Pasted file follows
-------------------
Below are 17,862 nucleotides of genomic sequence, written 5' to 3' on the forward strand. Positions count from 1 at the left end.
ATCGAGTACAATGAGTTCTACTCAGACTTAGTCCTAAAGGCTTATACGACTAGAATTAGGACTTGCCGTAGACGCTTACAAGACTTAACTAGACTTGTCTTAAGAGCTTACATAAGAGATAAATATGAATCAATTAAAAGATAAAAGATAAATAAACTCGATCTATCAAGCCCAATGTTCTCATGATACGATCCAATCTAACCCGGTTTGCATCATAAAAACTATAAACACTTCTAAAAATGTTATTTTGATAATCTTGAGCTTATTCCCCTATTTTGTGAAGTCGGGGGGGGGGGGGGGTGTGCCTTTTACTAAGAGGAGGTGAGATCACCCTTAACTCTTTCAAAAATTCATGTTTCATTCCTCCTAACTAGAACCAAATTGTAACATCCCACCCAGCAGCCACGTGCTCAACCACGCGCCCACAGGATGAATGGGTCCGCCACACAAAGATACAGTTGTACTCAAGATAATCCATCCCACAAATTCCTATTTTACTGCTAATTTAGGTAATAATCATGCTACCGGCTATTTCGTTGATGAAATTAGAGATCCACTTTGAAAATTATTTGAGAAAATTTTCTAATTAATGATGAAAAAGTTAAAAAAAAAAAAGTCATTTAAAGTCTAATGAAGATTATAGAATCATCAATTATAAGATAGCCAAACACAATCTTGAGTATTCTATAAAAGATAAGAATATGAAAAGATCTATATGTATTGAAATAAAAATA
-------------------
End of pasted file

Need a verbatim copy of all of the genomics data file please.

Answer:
Below are 17,862 nucleotides of genomic sequence, written 5' to 3' on the forward strand. Positions count from 1 at the left end.
ATCGAGTACAATGAGTTCTACTCAGACTTAGTCCTAAAGGCTTATACGACTAGAATTAGGACTTGCCGTAGACGCTTACAAGACTTAACTAGACTTGTCTTAAGAGCTTACATAAGAGATAAATATGAATCAATTAAAAGATAAAAGATAAATAAACTCGATCTATCAAGCCCAATGTTCTCATGATACGATCCAATCTAACCCGGTTTGCATCATAAAAACTATAAACACTTCTAAAAATGTTATTTTGATAATCTTGAGCTTATTCCCCTATTTTGTGAAGTCGGGGGGGGGGGGGGGTGTGCCTTTTACTAAGAGGAGGTGAGATCACCCTTAACTCTTTCAAAAATTCATGTTTCATTCCTCCTAACTAGAACCAAATTGTAACATCCCACCCAGCAGCCACGTGCTCAACCACGCGCCCACAGGATGAATGGGTCCGCCACACAAAGATACAGTTGTACTCAAGATAATCCATCCCACAAATTCCTATTTTACTGCTAATTTAGGTAATAATCATGCTACCGGCTATTTCGTTGATGAAATTAGAGATCCACTTTGAAAATTATTTGAGAAAATTTTCTAATTAATGATGAAAAAGTTAAAAAAAAAAAAGTCATTTAAAGTCTAATGAAGATTATAGAATCATCAATTATAAGATAGCCAAACACAATCTTGAGTATTCTATAAAAGATAAGAATATGAAAAGATCTATATGTATTGAAATAAAAATA